Quality of Service Experience (QoSE) is generally not what ISPs worry about. QoSE however, is what affects the user’s broadband experience. LIRNEasia’s broadband benchmarking efforts have consistently been about QoSE. In a recent launch of its new service Google aims to provide statistics based on streaming media via YouTube, that will help users make informed choices of ISPs. It seems however that this service uses a ‘push’ mechanism as opposed to a ‘pull’.
The broader plan is to reach a minimum download speed of 2 Mbps by 2015. But for now, the Telecommunication Regulatory Authority of India (TRAI) has upped the minimum download speed from 256 Kbps to 512 Kbps (article available here). They have also re-defined this metric in the amendment to the regulation; a data connection that is able to support interactive services including internet access and has the capability of minimum download speed of 512kbps to an individual subscriber from the point of presence (POP) of the service provider intending to provide broadband service LIRNEasia’s most recent report on broadband quality of service experience diagnostics illustrates the actual speed achieved as a percentage of the advertised. All three fixed broadband plans tested in Delhi, Bangalore and Chennai under-perform consistently. The mobile broadband plans, including Airtel’s LTE, performs much worse.
Independent telecom / ICT policy researcher Grace Mirandilla-Santos of the Philippines recently presented the results of LIRNEasia’s research on Broadband Quality of Service Experience (QoSE) at the forum on the “Impact and Benefits of the Internet Exchange”. It was jointly organized by the ICTO under the Department of Science and Technology (DOST) and the Internet Society – PHChapter on June 27 2014. This was also a gathering of the Philippine Network Operators Group (PHNOG) composed of various telecom service providers and ISPs in the country. The presentation spoke of the LIRNEasia methodology developed in collaboration with IIT-Madras and show cases select results with a Philippine focus. It also highlights the fact that download speed it not all that matters.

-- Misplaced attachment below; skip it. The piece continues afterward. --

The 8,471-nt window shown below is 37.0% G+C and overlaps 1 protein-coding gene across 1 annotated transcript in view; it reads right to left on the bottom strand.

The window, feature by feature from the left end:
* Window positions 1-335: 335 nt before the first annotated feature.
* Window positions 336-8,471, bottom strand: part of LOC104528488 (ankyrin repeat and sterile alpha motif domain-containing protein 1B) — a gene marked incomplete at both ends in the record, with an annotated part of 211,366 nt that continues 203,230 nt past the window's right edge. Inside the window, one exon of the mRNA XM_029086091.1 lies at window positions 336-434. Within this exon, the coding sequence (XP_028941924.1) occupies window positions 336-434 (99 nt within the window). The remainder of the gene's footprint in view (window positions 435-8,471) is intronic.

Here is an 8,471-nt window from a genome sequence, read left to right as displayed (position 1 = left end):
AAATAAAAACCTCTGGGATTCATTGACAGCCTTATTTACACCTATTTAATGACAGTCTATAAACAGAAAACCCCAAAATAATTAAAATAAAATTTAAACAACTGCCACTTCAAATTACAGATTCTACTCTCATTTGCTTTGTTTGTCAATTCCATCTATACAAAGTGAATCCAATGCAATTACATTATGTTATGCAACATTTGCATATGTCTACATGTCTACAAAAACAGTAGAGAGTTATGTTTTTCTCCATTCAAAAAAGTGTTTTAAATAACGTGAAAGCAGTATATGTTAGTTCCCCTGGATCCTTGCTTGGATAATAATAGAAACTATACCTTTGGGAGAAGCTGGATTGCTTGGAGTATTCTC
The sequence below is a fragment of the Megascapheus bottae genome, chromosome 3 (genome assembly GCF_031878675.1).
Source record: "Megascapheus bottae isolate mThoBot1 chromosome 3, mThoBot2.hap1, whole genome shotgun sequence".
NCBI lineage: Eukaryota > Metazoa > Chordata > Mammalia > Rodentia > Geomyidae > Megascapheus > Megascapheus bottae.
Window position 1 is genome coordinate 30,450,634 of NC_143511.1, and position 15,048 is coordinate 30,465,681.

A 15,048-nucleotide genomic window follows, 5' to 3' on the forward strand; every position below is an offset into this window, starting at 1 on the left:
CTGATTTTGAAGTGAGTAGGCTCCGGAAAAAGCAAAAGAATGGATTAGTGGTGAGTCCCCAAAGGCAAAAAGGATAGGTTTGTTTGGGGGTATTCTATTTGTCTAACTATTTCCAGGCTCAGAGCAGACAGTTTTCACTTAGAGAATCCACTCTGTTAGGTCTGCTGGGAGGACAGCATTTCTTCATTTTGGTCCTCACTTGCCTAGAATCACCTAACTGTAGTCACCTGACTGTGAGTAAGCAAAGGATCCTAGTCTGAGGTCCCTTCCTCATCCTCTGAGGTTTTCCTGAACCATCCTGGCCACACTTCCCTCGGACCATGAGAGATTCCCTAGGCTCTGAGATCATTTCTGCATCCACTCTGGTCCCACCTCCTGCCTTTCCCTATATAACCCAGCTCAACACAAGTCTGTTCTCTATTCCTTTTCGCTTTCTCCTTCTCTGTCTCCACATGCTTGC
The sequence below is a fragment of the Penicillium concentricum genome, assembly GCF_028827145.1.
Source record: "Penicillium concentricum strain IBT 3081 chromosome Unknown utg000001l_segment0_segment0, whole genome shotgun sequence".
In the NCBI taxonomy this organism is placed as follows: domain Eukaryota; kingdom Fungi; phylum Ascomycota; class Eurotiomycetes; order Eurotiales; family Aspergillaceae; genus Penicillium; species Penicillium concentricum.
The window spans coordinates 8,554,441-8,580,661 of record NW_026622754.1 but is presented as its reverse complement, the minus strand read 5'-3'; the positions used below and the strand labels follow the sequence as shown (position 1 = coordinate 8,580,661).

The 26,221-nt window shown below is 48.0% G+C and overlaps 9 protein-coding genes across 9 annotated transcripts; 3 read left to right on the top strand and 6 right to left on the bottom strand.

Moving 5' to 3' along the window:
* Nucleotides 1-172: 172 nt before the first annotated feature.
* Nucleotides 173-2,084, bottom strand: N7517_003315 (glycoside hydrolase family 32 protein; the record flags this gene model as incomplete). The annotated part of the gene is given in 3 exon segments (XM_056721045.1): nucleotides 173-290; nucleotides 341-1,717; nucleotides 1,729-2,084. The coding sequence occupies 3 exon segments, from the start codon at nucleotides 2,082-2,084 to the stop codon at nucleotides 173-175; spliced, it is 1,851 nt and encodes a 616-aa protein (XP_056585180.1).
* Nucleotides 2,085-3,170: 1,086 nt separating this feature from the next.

LIRNEasia CEO Helani Galpaya recently made a presentation on the use of mobile phones by low-income micro-entrepreneurs in selected cities in Sri Lanka, India and Bangladesh at the International Conference on Mobile Business 2014 held in London on the 4-5 June 2014. The presentation was based on a paper by Shazna Zuhyle and Roshanthi Lucas Gunaratne. The research was carried out in selected cities in Sri Lanka, India and Bangladesh where supply-side and demand side studies (quantitative survey and a qualitative study) were carried out. The sample of low-income micro-entrepreneurs was selected from urban locations (based on the definition of the respective National Statistic Offices) with 0-9 employees. Framed on LIRNEasia research, it is a descriptive paper of the study that provides recommendations to bridge the gap in service delivery to the under-served population.
In its recent public consultation, the Telecom Regulatory Authority of India (TRAI) aim to set minimum download speeds for the different type of wireless technologies offered. This was based on the download speeds achieved and reported by the service providers over the last three quarters. The methods used while carrying out the diagnostics is not known. Further, it is perhaps more important to understand the consumers needs when access the Internet over the phone – is it for downloading or for browsing. There is no doubt that download speed matters, but latency also should be given some thought as that is what really affects the QoS for web browsing.
In mid 2012 the Telecom Regulatory Authority of India (TRAI) issued a public consultation on standards for quality of service (QoS) related to mobile data services. LIRNEasia responded. Nearly two years since, the issues that prompted the public consultation persist. Consumers are being wooed by telecom companies in advertisements regarding high speed wireless data services and product packs in which they are promised speeds of up to 7.2 megabit a second or 21 megabit a second.